It’s never easy when it’s time to say goodbye to your job, your university, your colleagues and your students, but for one beloved English professor who has been at MBU only a few years, that time has arrived.


Photo by Madison Mabrey



Admired literature professor, Dr. Glenn Hopp, recently announced he will be leaving Missouri Baptist University after the 2016 spring semester.

“The best times, I think, of my career was sitting in my office and looking at a piece of literature that I’ve either taught a lot, or never taught at all, and thinking, ‘How could I present this in a way that people would be inclined to think about it? Whether they liked it or not, try it on for size, and come away with something,’” Hopp said.

After 40 years of teaching at various high schools, junior colleges and universities, Hopp no longer wants to teach full-time so he can finally begin collecting Social Security and enjoying semi-retirement.

But, that doesn’t mean he is saying goodbye to teaching forever.

“I will probably still be looking for some kind of teaching part-time someplace, and I would be glad to work here if there is any need,” said Hopp, who came to MBU in 2013 from Howard Payne University in Brownwood, Texas.

Hopp has influenced many students positively during his three years at MBU, being known by some for bringing wit, humor and wisdom into the classroom.

Cragon McBride, an MBU junior majoring in English and secondary education, has witnessed Hopp’s wisdomatic effect in his British Literature II class.

“I don’t know if Dr. Hopp meant to teach a hidden lesson in one of his tangents in class, but he once spoke about paying a large sum of money for a fountain pen (I think it was around $40). He said that he knew that people thought it would be silly, but he didn’t care. He knew that for his passion (English and writing), it would be something that would make his experience more enjoyable. I kind of found this to be a miniature life lesson,” McBride recalled. “Oh sure, it was about a pen, but what I heard Dr. Hopp say was, ‘No matter how many times you hear that something is ridiculous or maybe even crazy, you have to pursue that thing if you know that it is something that you want and something that will make you happy.’ Or who knows … maybe he just got ripped off on a pen.”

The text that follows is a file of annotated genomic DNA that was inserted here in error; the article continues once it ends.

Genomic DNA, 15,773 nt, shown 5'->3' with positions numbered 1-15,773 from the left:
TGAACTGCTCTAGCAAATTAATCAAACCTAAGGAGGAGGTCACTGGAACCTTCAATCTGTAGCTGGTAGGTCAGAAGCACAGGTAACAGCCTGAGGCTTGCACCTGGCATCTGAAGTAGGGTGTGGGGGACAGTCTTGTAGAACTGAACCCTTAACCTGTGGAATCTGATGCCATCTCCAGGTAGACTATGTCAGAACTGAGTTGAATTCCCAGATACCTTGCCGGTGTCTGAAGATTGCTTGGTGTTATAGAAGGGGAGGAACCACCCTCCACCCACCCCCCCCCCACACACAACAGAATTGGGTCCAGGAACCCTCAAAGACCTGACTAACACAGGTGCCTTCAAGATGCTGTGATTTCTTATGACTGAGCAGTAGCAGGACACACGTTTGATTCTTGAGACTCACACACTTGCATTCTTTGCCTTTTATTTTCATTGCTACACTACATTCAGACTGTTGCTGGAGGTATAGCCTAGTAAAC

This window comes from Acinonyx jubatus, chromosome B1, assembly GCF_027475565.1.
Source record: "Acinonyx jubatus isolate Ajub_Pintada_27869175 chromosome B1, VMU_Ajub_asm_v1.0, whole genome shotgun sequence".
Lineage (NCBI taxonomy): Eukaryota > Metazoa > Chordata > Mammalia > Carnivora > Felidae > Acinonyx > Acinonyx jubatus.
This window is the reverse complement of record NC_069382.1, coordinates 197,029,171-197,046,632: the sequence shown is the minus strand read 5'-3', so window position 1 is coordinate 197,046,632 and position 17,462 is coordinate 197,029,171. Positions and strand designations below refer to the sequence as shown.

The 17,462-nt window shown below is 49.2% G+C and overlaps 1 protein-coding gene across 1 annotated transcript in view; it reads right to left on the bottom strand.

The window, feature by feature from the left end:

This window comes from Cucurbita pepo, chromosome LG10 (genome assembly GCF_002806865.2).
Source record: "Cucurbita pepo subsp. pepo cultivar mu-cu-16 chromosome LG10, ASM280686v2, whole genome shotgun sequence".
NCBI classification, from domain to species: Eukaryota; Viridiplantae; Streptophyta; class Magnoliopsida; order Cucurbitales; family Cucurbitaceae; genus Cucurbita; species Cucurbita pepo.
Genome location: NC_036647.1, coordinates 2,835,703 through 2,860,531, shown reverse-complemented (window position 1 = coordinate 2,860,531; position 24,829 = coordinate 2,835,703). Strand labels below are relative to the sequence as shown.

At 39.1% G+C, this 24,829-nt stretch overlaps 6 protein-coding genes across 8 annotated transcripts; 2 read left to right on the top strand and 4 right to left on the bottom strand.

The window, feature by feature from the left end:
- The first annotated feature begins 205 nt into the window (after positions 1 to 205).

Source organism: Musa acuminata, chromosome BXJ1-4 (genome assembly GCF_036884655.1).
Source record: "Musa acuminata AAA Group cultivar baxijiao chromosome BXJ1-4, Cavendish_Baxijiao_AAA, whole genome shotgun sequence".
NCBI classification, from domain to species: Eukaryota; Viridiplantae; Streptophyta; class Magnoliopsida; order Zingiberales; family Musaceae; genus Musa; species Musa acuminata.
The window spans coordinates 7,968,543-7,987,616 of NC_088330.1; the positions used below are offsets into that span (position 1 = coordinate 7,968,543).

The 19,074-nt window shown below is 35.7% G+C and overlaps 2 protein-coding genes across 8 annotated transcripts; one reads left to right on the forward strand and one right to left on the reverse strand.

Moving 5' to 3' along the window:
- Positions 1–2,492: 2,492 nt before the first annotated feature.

After completing his student teaching hours in the fall of 1976 at University City High School in St. Louis, his cooperating teacher advised him to fill out an application and apply for a long-term substitute position opening up in her classroom. Hopp was offered the job and taught there for about six weeks.

From 1976 to 1984 while working on his graduate degrees, Hopp became a teacher’s assistant at Southern Illinois University in Edwardsville, and later at the University of Missouri in Columbia.

At the age of 30, Hopp accepted his first full-time position at Central Methodist College, which is now Central Methodist University, in St. Louis. He taught there for two years, replacing a teacher on sabbatical, then took a position at Howard Payne University in South Texas, where he stayed for 26 years.

During the first few years of his career, Hopp said he believed it was more professional to keep his enthusiasm about literature hidden. He soon learned that wasn’t the way to approach his students.

“When I started to let the enjoyment I have for literature, and the compassion I have for literature show, it really made my students come out more,” he said.

With such enjoyment and compassion for literature, it’s no wonder Hopp became a professor.

“I always liked writing, I always liked verbal things, I always loved reading and I was always good at school. It just kind of seemed like a natural culmination for somebody who was good with reading, writing and school to move into that.”

Hopp received his bachelor’s degree from the University of Missouri St. Louis, his master’s degree from Southern Illinois University in Edwardsville and his doctorate in English from the University of Missouri in Columbia.

With a lengthy educational background and teaching career, Hopp agrees he has met some pretty interesting, intelligent and amazing people along the way.

“I will miss the people, the students, my colleagues and things like that.”

It is clear that Hopp’s students and colleagues at MBU will miss him as well.

MBU senior, Julie Sieber, has had Dr. Hopp for British Literature I and II.

“Honestly, at first I wasn’t sure what to think of him. He has his own way of teaching, but once I understood his methods I really enjoyed his classes,” said Sieber, who is majoring in English and secondary education. “He likes to tell stories. His stories may seem off-topic, but they really make me grasp some of the concepts he’s introducing. I also like that he encourages discussion and has no problem with a student seeing a piece of writing differently.”

Dr. John Han, chair of the Humanities Division, said Hopp will be very hard to replace because he has so much knowledge in literature.

“Dr. Hopp is passionate, enthusiastic and willing to help his students in and out of the classroom. He is sincere about his teaching and very focused. He has been an asset to the English Department,” Han said. “He specializes in medieval literature and really has an expertise in that area.”

Hopp admires filmmaker Billy Wilder who, like Hopp, was known for his wit and passion.

Wilder once said, “If you don’t like what you’re doing, it’s unlikely anyone else will either, so be sure you are happy with your own work first.”